Wednesday, August 09, 2006

Rate Hikes Pauses: Who Cares?

Yes in an historic move (not done in the last 18 months anyways) the Federal Reserve Board has decided to halt their consecutive increase in interest rates at their meeting yesterday.

What does this mean for mortgages?

Not much.

What does this mean if you have a home equity loan or any other adjustable short term interest loan?

It means your monthly adjustable payment did not go up as it may have the past 18 months. I have a home equity loan that has gone from $300 a month to almost $700 a month. Yikes. I'd say I am quite interested in the Feds policy decisions.

But what about how this is affecting my business?

People are asking if I am waiting anxiously for good news from the Fed and I try to explain the Fed only affects a small (yet important) fraction of my business population. The larger proportion of my business is driven by the bond market as I've posted in the past. The graph as shown in the Chicago Tribune yesterday was very telling.

It showed the monthly rate increase after 9/11/01 stepping its way up to today's current level. Then it showed mortgage rates, the backbone of my business. Over that same period of time it is quite steady (actually went down to 6 3/8% last week but had a short uptick last night). Rates are incredibly low now. Now they will most likely not return to the level we saw just following the fall of 2001 unless we see another national catastrophe, but we are still experiencing an excellent time to lock in to a long term (30 year) mortgage depending of course on your goals.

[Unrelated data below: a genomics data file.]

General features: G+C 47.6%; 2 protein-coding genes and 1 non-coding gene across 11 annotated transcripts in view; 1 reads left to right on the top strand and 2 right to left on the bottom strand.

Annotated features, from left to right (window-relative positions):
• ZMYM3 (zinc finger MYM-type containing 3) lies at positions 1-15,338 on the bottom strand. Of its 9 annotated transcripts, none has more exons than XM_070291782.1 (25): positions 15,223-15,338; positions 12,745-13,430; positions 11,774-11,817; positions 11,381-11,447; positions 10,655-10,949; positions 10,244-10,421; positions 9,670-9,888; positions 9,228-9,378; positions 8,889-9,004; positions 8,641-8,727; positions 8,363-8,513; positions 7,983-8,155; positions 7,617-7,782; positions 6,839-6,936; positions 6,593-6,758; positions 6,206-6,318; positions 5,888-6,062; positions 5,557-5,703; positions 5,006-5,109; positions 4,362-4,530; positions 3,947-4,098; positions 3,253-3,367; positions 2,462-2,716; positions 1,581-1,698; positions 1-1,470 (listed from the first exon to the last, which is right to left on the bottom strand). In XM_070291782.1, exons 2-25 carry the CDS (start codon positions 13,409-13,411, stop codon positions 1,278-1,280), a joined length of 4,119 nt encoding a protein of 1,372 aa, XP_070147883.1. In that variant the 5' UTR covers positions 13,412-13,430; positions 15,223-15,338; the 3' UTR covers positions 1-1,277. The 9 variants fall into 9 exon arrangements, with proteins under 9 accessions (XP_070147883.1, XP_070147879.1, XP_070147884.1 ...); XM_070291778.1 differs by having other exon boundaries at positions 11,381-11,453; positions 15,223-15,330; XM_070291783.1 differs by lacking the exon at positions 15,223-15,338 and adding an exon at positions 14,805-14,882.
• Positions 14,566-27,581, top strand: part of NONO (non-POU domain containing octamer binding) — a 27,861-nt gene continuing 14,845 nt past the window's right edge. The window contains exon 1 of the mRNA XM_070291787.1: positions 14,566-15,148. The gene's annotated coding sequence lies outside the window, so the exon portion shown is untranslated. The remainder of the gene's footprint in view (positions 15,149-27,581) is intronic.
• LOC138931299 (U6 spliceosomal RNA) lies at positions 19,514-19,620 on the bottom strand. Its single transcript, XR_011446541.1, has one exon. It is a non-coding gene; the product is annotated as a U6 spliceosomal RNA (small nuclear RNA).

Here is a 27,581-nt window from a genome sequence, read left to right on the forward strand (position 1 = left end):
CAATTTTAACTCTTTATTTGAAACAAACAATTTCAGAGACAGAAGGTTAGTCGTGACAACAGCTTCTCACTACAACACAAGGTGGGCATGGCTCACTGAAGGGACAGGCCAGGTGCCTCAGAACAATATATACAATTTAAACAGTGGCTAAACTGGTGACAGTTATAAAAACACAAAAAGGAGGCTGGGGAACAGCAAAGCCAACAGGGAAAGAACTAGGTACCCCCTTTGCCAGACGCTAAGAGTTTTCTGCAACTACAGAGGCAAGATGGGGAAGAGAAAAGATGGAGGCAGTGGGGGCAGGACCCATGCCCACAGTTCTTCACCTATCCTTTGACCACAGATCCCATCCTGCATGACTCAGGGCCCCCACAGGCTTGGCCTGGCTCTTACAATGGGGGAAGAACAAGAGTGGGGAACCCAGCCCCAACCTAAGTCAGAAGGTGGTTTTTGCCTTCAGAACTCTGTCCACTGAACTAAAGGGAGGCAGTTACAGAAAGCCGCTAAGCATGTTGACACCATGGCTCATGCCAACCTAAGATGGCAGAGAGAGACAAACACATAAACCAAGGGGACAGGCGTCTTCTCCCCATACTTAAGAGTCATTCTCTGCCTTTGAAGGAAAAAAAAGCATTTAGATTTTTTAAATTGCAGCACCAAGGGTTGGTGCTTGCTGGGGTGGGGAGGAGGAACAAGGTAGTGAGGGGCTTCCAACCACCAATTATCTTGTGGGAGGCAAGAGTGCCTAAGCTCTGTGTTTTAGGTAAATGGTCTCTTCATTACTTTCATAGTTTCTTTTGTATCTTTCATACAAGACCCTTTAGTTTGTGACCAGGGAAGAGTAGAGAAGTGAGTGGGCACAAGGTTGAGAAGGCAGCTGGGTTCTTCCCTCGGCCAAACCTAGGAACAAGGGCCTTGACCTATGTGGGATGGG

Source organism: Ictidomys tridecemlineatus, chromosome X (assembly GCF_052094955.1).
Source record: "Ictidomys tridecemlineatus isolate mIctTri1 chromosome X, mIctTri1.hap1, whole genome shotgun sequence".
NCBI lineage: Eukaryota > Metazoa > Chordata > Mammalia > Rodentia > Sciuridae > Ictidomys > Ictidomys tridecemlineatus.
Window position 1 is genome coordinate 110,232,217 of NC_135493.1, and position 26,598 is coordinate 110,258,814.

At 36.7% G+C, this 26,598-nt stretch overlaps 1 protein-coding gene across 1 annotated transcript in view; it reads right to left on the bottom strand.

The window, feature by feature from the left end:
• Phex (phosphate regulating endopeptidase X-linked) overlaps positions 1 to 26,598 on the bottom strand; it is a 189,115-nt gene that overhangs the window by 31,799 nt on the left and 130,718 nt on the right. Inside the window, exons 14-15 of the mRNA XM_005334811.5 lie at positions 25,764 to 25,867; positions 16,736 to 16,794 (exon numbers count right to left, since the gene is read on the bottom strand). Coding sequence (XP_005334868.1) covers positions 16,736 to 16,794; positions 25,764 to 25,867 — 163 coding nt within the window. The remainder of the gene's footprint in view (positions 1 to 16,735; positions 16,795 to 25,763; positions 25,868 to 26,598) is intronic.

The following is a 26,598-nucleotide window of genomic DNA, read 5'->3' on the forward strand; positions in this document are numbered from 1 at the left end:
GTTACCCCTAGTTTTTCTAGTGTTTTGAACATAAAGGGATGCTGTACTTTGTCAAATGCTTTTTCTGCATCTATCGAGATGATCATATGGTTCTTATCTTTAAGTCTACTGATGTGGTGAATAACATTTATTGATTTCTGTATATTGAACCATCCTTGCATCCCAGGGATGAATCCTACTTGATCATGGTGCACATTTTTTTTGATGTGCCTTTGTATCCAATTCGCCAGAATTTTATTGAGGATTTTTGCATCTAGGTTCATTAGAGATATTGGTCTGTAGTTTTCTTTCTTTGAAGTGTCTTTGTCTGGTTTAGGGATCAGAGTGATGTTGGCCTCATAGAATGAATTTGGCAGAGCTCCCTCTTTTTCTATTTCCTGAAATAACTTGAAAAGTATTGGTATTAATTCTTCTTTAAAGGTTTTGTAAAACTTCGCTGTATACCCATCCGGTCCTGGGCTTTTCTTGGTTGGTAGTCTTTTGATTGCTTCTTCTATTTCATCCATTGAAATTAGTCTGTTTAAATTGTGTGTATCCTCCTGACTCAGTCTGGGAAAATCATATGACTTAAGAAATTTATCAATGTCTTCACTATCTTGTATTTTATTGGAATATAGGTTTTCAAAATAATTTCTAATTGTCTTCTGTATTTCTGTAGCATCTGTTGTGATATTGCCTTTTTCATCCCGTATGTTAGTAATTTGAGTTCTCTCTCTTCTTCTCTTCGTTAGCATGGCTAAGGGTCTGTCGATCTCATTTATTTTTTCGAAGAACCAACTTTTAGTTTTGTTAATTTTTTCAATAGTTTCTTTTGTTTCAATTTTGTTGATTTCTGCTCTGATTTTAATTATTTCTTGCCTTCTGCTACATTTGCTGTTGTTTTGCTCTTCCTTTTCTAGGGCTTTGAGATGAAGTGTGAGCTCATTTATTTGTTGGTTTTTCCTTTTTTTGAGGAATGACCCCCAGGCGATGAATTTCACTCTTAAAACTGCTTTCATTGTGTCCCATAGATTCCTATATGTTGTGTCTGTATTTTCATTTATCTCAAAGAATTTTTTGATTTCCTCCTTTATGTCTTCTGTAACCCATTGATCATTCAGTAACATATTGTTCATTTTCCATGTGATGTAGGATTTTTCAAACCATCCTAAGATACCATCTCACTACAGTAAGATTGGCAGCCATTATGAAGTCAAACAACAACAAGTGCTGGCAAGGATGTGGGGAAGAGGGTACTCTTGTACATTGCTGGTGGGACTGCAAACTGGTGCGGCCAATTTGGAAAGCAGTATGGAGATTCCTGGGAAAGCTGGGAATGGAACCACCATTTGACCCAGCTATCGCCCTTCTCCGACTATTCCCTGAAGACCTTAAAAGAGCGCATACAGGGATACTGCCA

The rates rise and fall like the tide but are not showing a steady increase like short term rates (Fed related).

Finally, and I will post a longer blog on this topic later, I think now is a great time to buy (now you smile and say "of course you do, its your business to want people to buy (or sell).

But I am seeing this slowdown in the economy as real opportunity. There are millions of home on the market nationally that are sitting longer and longer since there are less and less buyers. This means prices are dropping and competition is shifting away from a sellers market and towards a buyers market.

This means opportunity for buyers.

In our area, I am hearing it again and again: "The seller is DEFINITELY willing to negotiate" or "Just make us an offer". The desperate pleas are really comical at times and in my opinion strengthen my argument that its a good time to buy. Of course, in some areas in the country you will need to ask if you have reached or are approaching the bottom of that flattening. If pricing still needs to drop then now is not a good time. But in Chicago I am giving a strong BUY recommendation for many parts of the city.

But for now it is good news from the Fed, but not really HUGE news for the mortgage part of our residential real estate business.

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